So if you’re heard of the Olive series of fly fishing books for kids, consider taking a closer look. If you’ve never heard of them until now, I also ask that you look beneath the surface to see what the books have to offer.

You truly cannot accurately judge a book by the cover, and exploring beneath the surface may yield some pleasant surprises.  Fishing dries on the surface is fun, but an astute angler knows that fish take the majority of their meals under water.  Exploring the depths is what makes the woolly bugger such an effective and popular pattern.  Take a closer look- I think you’ll get hooked on Olive the Woolly Bugger, and by doing so you’ll be helping kids in more ways than one.

Why the Woolly Bugger?

For those inclined toward fly fishing, the word(s) “Woolly Bugger” is as common as “rod” and “reel”. For those who are not in the fly fishing know, Woolly Bugger is certainly a curious term.

Rather than use up a bunch of bandwidth trying to offer an eloquent description of the Woolly Bugger here, let me point you to perhaps the single best explanation available, written by Cameron Larsen, titled the Ubiquitous Woolly Bugger. That pretty much sums it up.

The Woolly Bugger can be tied in many variations. It’s just as common to see them tied sparsely as it is to see them fat and real bushy. Some are tied using bead heads, some using tungsten cone heads, and some with dumbell eyes for additional weight and “realisim” in representing a baitfish.  Traditionally the Woolly Bugger is not overly ornate, tied in brown, black and of course olive marabou, chenille and hackle. Over time tiers have gotten liberal in using a wide variety of colors and additional material.  It’s not uncommon to see the Woolly Bugger tied using rubber legs and a bit of flash, as if the uber-effective patterns needed anything besides their big bushy tails to set gamefish into a tizzy.  They are effective, and perhaps the most versatile of all flies because they represent so much, yet nothing in particular, in the water.  Whatever the case may be, the Woolly Bugger spells “food” for fish. And not just trout.  Everything from bass to steelhead will hit a woolly bugger if you present the fly properly.

It’s been said:  “The Woolly Bugger is so effective, it should be banned from some watersheds. I suspect its effectiveness is due to its resemblance to so many edible creatures in the water–nymphs, leeches, salamanders, or even small sculpins. Its tail undulating behind a fiber, bubble-filled body is just too much for most fish to resist. It just looks like a meal!” – Bill Hunter, The Professionals’ Favorite Flies

I couldn’t have said it any better myself.

As for how to fish the Woolly Bugger, Gary Soucie wrote a great article for Midcurrent that comprehensively covers just about everything you need to know. Read the article here.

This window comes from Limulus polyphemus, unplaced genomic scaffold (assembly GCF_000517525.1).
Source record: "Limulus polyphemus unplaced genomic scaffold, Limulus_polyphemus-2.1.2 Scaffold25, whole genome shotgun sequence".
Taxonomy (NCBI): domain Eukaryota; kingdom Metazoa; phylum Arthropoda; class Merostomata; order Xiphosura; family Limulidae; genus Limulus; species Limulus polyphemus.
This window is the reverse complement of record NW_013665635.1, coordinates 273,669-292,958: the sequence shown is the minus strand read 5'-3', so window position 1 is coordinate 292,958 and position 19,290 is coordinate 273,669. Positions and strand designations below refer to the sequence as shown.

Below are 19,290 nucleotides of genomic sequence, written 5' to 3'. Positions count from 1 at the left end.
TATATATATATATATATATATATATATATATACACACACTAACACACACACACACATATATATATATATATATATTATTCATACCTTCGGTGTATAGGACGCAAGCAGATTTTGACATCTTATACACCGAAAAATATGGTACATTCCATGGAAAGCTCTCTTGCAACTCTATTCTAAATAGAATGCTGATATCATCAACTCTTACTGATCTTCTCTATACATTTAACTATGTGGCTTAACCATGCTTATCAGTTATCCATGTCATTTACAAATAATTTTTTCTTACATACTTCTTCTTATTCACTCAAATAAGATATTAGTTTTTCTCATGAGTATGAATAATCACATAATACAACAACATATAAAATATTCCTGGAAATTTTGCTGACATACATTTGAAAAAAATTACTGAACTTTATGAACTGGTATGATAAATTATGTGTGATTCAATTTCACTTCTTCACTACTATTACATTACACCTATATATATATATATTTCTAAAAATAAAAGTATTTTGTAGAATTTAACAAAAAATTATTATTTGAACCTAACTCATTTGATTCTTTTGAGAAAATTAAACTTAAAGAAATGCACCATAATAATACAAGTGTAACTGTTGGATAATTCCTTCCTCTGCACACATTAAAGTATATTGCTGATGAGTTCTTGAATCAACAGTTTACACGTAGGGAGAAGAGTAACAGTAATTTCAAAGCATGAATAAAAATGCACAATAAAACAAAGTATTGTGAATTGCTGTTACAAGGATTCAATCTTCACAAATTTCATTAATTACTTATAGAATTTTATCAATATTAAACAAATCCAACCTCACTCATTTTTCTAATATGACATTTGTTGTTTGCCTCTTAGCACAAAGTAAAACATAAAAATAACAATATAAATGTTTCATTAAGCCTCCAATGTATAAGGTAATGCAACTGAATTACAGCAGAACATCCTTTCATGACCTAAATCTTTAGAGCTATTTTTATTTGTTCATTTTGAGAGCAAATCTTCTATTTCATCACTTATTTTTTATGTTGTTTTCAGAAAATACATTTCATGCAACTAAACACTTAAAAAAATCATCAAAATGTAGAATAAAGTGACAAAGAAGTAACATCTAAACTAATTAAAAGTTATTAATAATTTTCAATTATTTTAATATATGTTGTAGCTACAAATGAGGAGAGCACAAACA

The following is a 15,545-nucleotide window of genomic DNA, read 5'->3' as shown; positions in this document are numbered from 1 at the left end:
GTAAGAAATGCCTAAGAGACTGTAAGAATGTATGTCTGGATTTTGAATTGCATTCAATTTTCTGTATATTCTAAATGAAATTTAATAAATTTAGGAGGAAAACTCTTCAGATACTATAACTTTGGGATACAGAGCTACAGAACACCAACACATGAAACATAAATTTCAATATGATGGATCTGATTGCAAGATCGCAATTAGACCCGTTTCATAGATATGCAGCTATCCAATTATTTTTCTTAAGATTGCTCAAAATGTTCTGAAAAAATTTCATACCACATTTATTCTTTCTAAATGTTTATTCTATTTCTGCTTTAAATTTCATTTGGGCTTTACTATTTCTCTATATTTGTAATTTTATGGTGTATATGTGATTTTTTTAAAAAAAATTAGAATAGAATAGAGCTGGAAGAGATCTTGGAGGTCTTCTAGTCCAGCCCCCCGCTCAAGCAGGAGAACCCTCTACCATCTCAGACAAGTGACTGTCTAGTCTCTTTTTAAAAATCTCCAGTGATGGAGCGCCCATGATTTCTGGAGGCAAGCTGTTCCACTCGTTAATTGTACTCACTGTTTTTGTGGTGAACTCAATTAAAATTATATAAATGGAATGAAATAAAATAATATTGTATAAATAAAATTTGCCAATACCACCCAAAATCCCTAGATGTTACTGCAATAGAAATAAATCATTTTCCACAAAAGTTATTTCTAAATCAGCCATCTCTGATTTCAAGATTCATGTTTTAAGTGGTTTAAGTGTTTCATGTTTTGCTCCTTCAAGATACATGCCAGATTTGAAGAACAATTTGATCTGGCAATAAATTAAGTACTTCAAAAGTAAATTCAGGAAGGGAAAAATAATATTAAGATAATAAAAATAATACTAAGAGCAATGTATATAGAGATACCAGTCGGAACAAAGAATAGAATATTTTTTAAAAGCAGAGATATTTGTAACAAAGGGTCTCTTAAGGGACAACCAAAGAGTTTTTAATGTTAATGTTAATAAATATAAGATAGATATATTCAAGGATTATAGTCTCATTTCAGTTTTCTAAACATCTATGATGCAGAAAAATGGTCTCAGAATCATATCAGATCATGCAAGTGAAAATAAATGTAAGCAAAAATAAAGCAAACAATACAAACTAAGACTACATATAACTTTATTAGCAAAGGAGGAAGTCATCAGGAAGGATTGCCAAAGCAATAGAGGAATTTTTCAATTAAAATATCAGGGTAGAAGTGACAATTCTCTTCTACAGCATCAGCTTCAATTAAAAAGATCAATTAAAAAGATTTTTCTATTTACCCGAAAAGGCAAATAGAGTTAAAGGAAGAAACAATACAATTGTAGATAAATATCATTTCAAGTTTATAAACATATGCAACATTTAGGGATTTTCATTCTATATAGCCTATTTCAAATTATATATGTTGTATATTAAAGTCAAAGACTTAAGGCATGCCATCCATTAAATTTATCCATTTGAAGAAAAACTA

Just as there are many variations of the fly pattern itself, the spelling of the name seems to be up for debate, or at least interpretation, as well.  One will find many different ways to communicate the same thing:

Wooly Bugger. Wooley Bugger. Woolley Bugger. Wolly Bugger. Wolley Bugger (the latter two I assume are innocent typographical errors). The list may go on.  I myself prefer Woolly Bugger – it  looks as if that’s how it should be spelled.

And “Woolly” has a certain playfulness to it which was an important consideration when deciding to name a series of fly fishing books for kids after the fly. The funny looking name certainly lends itself well to a children’s book, and admit it – “woolly bugger” is fun to say.   I read once where the decision to name a book is critical (this seemed obvious to me). The article cited J.K. Rowling’s Harry Potter as an easy name to remember because it’s unusual. I believe Olive the Woolly Bugger is equally as unusual as Harry Potter – perhaps even moreso.  But Harry Potter’s success isn’t due just to the name, and I seriously doubt I’ll be the next J.K. Rowlings. That’s fine with me although I would like to sell even a fraction of the books she has.

To the unindoctrinated, a Woolly Bugger is a curious name of considerable whimsy, so it was a perfect title to hook readers.  Olive, as a color,  is one of the traditional and best known variations, and for obvious reasons became a logical choice when naming the central character.  Calling her “Black the Little Woolly Bugger” or “Brown the Little Woolly Bugger” just wouldn’t have had the same appeal, so the clear choice became “Olive the Little Woolly Bugger”.

Nothing in this world is without complications, however, and it would seem that something as innocent as a children’s book about fly fishing stands to encounter some challenges.  Shortly after having the books published I received a very nice email from a gentleman in England.  He pointed out to me that in the UK, the term “bugger” carries with it certain “negative” connotations, and that I might be up against a bit if a struggle marketing my books in the UK.  I thanked him for his nice note and acknowledged my familiarity with the unfortunate association.  However, I am confident that fly anglers in the United Kingdom are well aware of the Woolly Bugger (and hopefully by now Olive the Little Woolly Bugger), and can enjoy each without being offended.

I assure you that Olive the Little Woolly Bugger is nothing more than good, clean fun for kids and those who are kids at heart.